Driving under the influence, better known as DUI, is a serious crime that is strictly enforced in the state of Florida. Although a DUI charge is mostly related to alcohol, it should be noted that a DUI charge includes any substance that impairs a person’s driving abilities, such as medications.
According to Florida law, a DUI is an offense that is proven by the loss of normal capabilities or an unlawful blood alcohol level of .08 or higher.
Fines and penalties behind DUI charges are harsh and will increase with each DUI charge a driver receives. The common penalties associated with DUI charges in Florida are as follows:
In addition, if an adult is found driving under the influence with a minor present in the vehicle or has a blood alcohol level of .15, they can face up to nine months in prison and a $1000 to $2000 fine.
In addition, if an adult is found driving under the influence with a minor present in the vehicle or has a blood alcohol level of .15 or higher they can face up to 12 months in prison and a $2000 to $4000 fine. If these circumstances occur and the second DUI is within five years of the first, then the adult has to face a minimum of ten days in jail.
A driver’s third DUI charge has significantly higher penalties than the first two and is the last DUI charge a person can have without their license being revoked permanently. Penalties for a third DUI charge are as follows:
In addition, if an adult is found driving under the influence with a minor in the vehicle or has a blood alcohol level of .15 or higher their fine will not be less than $4000. If these circumstances occur and the second DUI is within ten years of the first, then the adult has to face a minimum of 30 days in jail.
For a fourth DUI charge, a person faces up to a $5000 fine, five years and prison, and will have their license revoked permanently.
Florida has a Zero Tolerance Law against underage drinking and driving. If a driver is under the age of 21 and has a blood alcohol level of .02 then their license will automatically be suspended for six months.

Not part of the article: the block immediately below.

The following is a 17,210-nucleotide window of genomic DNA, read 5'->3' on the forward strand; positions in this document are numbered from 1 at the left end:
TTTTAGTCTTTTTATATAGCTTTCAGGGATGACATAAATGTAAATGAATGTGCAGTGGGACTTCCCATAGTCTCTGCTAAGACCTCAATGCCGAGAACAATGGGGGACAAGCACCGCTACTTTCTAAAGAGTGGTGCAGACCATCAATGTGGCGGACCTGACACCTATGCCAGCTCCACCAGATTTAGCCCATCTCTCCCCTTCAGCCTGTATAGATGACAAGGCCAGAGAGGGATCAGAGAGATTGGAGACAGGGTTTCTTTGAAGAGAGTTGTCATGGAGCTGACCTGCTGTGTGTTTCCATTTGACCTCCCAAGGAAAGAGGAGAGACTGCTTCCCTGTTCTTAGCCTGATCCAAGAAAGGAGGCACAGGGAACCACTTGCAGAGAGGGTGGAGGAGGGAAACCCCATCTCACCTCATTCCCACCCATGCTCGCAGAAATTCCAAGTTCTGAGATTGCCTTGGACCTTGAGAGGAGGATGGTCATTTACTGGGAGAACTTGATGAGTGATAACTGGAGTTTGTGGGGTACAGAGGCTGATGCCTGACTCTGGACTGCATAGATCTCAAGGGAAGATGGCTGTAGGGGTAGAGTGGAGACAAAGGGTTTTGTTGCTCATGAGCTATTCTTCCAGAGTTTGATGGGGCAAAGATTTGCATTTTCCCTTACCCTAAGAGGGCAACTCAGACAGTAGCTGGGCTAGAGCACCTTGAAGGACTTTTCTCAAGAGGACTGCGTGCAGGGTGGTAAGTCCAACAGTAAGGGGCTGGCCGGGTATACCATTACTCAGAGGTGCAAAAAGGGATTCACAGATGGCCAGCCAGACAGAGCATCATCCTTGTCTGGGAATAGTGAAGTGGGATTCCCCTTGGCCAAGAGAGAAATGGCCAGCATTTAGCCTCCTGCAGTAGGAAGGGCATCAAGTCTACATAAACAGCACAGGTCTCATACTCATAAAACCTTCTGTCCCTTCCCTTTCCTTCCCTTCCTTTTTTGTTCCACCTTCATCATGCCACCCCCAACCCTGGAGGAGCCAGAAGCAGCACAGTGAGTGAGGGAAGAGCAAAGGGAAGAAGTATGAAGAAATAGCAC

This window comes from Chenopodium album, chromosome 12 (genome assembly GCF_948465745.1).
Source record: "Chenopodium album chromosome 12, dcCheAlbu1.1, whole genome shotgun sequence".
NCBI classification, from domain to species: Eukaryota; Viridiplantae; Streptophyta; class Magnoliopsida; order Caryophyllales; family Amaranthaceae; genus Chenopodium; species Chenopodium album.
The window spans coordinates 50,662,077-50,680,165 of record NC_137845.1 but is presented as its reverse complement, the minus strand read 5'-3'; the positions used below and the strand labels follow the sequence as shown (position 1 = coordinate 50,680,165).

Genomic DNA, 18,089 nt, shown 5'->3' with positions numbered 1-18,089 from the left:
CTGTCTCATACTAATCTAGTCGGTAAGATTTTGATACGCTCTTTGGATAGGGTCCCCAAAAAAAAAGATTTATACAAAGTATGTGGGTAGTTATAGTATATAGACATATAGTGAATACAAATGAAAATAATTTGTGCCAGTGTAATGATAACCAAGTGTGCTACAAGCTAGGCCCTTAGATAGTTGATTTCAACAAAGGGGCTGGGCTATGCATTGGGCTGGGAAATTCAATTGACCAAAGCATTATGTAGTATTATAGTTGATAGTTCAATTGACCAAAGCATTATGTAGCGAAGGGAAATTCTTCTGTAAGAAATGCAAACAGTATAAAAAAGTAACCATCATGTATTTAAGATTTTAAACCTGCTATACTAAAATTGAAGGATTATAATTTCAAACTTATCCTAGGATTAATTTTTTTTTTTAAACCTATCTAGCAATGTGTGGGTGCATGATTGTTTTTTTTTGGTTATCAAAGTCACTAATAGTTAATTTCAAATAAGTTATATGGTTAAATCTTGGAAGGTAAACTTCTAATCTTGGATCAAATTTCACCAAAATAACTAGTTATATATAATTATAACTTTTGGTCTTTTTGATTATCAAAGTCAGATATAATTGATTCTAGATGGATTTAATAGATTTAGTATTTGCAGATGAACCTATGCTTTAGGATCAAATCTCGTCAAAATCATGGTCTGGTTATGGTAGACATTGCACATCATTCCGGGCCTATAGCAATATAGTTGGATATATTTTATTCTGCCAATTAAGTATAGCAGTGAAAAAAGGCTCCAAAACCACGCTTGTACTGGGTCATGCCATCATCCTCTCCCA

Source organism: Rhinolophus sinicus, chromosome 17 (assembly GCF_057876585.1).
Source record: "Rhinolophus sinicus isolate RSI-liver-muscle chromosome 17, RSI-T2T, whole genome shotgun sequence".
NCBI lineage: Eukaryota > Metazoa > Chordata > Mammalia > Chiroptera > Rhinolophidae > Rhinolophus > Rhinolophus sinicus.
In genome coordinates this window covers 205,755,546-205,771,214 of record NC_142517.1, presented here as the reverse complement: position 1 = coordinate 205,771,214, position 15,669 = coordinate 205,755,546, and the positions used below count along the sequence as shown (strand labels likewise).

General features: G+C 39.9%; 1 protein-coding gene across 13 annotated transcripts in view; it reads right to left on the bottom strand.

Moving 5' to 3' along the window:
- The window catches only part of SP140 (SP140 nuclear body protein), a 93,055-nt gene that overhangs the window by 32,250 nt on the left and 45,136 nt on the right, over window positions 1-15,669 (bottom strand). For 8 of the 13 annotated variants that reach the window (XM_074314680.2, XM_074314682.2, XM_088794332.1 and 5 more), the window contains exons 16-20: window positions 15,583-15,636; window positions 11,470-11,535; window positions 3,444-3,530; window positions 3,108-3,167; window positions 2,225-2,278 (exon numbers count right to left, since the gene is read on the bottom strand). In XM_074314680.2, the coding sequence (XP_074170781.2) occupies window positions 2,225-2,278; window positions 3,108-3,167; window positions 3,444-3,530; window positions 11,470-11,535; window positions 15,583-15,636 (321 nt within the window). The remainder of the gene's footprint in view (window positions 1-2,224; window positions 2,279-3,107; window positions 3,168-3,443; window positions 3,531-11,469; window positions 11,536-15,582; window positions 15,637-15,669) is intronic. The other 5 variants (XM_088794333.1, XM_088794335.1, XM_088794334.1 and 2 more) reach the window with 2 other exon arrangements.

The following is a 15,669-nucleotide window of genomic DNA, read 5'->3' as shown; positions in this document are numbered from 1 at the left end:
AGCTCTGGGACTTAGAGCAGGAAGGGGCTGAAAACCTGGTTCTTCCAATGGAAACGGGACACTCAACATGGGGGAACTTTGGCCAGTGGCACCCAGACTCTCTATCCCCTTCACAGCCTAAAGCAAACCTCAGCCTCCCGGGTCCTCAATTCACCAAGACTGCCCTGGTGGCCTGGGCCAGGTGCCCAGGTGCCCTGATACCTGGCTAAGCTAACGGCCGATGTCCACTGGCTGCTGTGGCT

A driver’s car may be impounded by the police officer when a person is charged with drinking and driving. Depending on the number of DUIs a person has and the blood alcohol level, a person’s car can be impounded up to 90 days.
Another penalty is an interlock device that is installed in a person’s car once a person receives a second DUI conviction. The interlock device prevents a person from drinking and driving by checking their breath for alcohol every time they are about to drive.
The accusing officer must be able to prove that the individual driving was indeed incapable of operating a vehicle safely and was under the influence while operating a vehicle. There are numerous mishaps that can occur while an officer administers a breathalyzer test or when an officer administers a field sobriety test. So the information they provide in court may be inadmissible.
The amount of legal fees and fines that come with a DUI charge usually amount to thousands of dollars and the more DUI charges a person has the higher their fees will become. Hire a lawyer to fight your case and you may end up saving more money. An experienced lawyer knows the way of the law and will have the knowledge it takes to reduce or eliminate your charges.
Call Finebloom, Haenel & Higgins today and speak with one of our attorneys in regards to your case. We have fought thousands of DUI cases and we know the best defenses at getting your charges dismissed or reduced. Callus today and set up a free consultation and learn more about your case at no cost. Call us today at 1-800-FIGHT-IT (1-800-344-4848).
Attorney David A. Haenel, renowned in Florida for his excellent record in criminal defense, DUI, and traffic ticket cases, and has been delivering favorable outcomes for his clients since 2000. With a law degree and a Master of Law in criminal law, his background includes a notable tenure as the State of Florida DUI Prosecutor of the Year